Sam Philip03 March 2014
It’s the new Toyota Aygo. No, really
Citroen C1/Peugeot 108 triplet breaks cover. Looks ace, is inspired by a Japanese manga robot
Toyota told us last week to ‘expect more surprises'. No kidding. Nobuo Nakamura, the car's designer, tells us the Aygo's styling was inspired by (a) Japanese manga-robot AstroBoy, and (b) an egg in a box. Whatever the inspiration, it works.
The new Aygo looks far squatter than its predecessor, but is a mere inch longer and almost exactly the same height. It shares its bone structure and oily bits with the just-announced C1 and 108 but, unlike the previous generation of rebadged triplets, is visually quite distinct from the little Frenchies.
On the outside, only the door panels are common between the Aygo and its Gallic siblings. There's even a subtle ‘double-bubble' roof, which makes Top Gear very happy and may cause mild cardiac trauma among some of the Aygo's traditionally octogenarian demographic.
"In a crowded marketplace, it's better to have a design that half the people absolutely love, rather than one that nobody objects to," says Nakamura-san. Represents rather a shift in philosophy for a company that seems to have been trading on an ‘insult no one, excite no one' philosophy for the last decade or so, doesn't it?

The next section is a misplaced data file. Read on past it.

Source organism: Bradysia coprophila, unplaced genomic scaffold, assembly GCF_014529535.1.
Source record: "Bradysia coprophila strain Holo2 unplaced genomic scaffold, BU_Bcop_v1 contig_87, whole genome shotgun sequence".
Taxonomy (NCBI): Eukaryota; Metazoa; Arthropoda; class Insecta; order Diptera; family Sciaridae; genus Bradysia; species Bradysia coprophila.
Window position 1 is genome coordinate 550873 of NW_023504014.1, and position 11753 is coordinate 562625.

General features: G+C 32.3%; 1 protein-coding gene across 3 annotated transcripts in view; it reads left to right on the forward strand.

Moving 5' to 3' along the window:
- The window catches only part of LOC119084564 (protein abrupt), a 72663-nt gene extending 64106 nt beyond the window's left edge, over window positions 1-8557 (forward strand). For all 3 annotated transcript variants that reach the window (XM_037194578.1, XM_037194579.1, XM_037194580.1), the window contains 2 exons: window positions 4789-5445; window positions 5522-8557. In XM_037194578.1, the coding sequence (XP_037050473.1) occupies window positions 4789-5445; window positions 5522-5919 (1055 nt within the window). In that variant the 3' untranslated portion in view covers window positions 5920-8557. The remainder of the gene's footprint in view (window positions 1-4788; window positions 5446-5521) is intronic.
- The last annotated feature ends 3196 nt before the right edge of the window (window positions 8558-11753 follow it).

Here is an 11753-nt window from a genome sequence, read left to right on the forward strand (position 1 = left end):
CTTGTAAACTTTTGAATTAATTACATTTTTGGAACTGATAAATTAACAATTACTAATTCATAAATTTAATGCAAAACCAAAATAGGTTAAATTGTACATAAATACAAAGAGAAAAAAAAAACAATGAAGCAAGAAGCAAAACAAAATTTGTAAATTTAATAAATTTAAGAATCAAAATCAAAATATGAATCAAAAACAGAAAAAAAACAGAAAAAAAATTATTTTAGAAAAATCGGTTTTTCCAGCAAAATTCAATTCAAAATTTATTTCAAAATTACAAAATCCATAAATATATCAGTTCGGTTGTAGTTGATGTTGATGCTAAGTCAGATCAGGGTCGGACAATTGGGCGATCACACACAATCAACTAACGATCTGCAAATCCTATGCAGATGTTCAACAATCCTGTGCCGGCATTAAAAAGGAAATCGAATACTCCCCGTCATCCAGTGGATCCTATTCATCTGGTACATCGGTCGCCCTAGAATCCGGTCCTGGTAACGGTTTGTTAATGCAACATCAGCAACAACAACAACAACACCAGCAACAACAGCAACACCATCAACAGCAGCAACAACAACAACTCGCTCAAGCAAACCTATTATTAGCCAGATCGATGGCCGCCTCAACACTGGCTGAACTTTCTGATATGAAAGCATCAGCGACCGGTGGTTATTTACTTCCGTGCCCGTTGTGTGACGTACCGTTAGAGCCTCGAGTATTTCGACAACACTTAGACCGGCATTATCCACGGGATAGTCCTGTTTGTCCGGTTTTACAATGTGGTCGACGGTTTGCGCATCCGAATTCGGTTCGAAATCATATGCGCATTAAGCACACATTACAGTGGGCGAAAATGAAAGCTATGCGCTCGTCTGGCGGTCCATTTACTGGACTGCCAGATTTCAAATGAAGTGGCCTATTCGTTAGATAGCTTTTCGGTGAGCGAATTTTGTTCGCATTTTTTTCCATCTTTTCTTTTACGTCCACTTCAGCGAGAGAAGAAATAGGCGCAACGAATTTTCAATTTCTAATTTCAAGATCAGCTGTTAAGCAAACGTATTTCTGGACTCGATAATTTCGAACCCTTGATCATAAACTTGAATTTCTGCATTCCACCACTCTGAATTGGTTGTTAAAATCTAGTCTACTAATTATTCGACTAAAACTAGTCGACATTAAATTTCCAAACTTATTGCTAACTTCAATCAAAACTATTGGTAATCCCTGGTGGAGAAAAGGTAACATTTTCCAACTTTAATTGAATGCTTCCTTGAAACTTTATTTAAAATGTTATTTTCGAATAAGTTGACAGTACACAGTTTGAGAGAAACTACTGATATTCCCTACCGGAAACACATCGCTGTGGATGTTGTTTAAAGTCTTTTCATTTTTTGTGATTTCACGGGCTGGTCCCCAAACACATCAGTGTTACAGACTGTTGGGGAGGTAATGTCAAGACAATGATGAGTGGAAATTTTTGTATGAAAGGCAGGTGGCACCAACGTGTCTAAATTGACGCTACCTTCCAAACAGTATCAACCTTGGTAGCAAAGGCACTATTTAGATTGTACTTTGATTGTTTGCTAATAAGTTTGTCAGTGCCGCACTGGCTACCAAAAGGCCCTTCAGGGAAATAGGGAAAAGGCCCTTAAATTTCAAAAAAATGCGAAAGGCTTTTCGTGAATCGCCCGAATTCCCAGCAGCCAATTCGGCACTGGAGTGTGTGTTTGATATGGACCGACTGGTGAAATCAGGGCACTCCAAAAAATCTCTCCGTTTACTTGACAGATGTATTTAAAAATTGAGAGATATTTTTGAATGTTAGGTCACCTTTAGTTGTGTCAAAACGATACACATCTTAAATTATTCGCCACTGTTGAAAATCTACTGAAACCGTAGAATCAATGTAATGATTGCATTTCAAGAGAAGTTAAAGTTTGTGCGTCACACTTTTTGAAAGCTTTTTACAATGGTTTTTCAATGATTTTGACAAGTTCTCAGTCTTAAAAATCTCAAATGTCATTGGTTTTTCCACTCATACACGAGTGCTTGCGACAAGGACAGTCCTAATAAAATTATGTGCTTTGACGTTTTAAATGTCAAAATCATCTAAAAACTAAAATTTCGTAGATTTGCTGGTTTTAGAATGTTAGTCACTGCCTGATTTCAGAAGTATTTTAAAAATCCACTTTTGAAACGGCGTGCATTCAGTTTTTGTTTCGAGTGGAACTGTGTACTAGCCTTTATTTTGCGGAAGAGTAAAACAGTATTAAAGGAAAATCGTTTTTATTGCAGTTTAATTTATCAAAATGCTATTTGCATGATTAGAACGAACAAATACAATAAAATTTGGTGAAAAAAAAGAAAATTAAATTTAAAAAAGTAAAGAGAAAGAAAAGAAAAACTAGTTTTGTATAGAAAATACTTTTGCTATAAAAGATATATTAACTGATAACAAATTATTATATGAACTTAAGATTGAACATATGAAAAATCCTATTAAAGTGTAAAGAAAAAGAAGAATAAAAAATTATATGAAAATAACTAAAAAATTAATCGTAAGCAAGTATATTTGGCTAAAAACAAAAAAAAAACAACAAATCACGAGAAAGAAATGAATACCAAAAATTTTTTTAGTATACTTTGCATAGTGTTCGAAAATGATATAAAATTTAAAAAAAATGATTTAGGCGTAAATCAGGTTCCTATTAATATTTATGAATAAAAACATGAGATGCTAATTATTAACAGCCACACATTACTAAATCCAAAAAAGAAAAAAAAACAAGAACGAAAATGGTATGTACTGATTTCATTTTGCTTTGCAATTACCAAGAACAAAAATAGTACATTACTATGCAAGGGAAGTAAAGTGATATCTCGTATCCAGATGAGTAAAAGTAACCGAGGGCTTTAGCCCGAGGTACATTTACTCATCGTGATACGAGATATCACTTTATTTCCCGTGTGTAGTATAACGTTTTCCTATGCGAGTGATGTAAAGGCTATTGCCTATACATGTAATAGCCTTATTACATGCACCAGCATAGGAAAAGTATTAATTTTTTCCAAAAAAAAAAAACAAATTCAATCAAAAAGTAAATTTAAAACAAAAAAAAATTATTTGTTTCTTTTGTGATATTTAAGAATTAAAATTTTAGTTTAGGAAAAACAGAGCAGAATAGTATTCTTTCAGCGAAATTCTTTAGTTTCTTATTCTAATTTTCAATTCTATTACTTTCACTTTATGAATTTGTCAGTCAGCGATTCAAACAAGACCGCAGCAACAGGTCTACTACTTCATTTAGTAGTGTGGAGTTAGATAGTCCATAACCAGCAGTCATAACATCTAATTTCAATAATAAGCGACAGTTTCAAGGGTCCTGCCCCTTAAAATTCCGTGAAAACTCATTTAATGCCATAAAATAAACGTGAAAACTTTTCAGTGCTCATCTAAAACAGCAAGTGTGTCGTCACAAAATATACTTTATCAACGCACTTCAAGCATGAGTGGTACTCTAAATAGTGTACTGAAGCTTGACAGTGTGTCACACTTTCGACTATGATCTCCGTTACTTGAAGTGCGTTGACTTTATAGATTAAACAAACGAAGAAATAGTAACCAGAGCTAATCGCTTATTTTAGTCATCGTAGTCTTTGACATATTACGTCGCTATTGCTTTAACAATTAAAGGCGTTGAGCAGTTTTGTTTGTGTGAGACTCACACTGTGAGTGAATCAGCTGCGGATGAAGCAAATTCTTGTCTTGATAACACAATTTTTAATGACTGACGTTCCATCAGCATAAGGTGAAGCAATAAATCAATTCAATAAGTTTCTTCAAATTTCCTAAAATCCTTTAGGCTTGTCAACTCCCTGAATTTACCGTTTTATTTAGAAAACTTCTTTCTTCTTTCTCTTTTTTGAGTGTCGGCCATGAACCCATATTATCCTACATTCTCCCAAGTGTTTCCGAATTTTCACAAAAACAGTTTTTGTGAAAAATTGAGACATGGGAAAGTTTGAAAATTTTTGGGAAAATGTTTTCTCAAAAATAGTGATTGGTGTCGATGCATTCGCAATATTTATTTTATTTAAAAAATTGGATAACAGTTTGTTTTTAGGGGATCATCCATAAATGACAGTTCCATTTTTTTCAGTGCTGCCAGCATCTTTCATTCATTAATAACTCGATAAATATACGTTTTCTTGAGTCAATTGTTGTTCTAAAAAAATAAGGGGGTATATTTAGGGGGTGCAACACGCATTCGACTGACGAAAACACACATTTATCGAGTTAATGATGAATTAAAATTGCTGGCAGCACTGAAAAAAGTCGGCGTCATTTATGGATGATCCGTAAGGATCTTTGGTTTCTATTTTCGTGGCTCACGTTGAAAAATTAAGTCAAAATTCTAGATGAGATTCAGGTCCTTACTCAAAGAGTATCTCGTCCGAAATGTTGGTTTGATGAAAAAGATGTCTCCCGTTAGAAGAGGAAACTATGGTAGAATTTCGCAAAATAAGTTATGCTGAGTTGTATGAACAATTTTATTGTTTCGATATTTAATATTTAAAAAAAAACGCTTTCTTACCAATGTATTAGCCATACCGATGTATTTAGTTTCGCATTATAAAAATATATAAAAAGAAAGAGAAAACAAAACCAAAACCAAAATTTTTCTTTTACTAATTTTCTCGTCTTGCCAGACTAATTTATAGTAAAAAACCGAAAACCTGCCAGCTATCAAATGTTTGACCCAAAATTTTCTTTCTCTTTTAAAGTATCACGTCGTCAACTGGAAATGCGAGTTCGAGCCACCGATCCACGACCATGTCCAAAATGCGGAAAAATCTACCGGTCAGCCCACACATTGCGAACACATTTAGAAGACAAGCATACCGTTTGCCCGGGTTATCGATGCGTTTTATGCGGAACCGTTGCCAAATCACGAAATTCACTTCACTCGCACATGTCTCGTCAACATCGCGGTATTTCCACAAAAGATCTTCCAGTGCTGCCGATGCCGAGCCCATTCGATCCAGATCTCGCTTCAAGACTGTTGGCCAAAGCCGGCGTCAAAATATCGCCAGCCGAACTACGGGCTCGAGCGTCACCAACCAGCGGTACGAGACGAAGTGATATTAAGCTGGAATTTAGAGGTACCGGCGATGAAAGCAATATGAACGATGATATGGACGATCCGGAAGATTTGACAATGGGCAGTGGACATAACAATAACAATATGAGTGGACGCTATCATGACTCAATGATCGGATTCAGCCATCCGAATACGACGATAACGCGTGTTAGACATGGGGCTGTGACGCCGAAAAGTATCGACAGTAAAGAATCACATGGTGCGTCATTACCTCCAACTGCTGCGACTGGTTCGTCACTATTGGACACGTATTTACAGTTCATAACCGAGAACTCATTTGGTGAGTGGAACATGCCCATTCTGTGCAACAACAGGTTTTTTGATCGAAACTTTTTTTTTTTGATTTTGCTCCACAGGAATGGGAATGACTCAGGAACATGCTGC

Toyota has gone big on personalisation here: some 10 elements of the Aygo, including its grille, bumper inserts and dash panels, can be easily replaced in different colours, thus providing customers with the freedom to make their handsome little city car entirely offensive.
There's a seven-inch touchscreen as standard, hooked up to Toyota's ‘x-touch' multimedia system which ports your smartphone.
Just one engine will be available at launch, a 1.0-litre four-cylinder making 68bhp and 70lb ft of torque. Officially the Aygo will manage around 70mpg, and emit under 100g/km of CO2. Such parsimony is thanks, at least in part, to a sub-900kg kerbweight.
Not that it's quick, mind. With the standard five-speed manual ‘box (there's a ‘vastly improved' robotised manual available too, but we're pretty sure you still won't want it), it'll get from 0-62mph in a searing 14.2 seconds, with a 99mph top speed.
Sensible indeed, but isn't such a smart-looking little car crying out for a hot version? Possibly a mid-engined, rear-wheel drive hot version?
More from Top Gear
Best of TopGear
- McLaren names its 'baby' supercar 570S
- With the Sports Series unveil just a week away, McLaren reveals title of its 562bhp Porsche 911-fighter
- America’s 290mph, 1700bhp hypercar
- Strangely styled LM2 Streamliner takes its bow at next week’s New York show. 0-60mph? 2.2 secs…
- Clarkson on: leaving Top Gear TV
- "Much as I liked Pebble Mill, I really did grow to hate, with unbridled passion, the city that surrounds it"
- Bugatti has sold the very last Veyron
- The fastest car in history is all sold out. Middle Eastern customer buyers 450th, and final, Veyron GSV
- Who is Magnus Walker?
- Porsche restorer, clothing designer and location scout... meet the Yorkshire lad turned LA hipster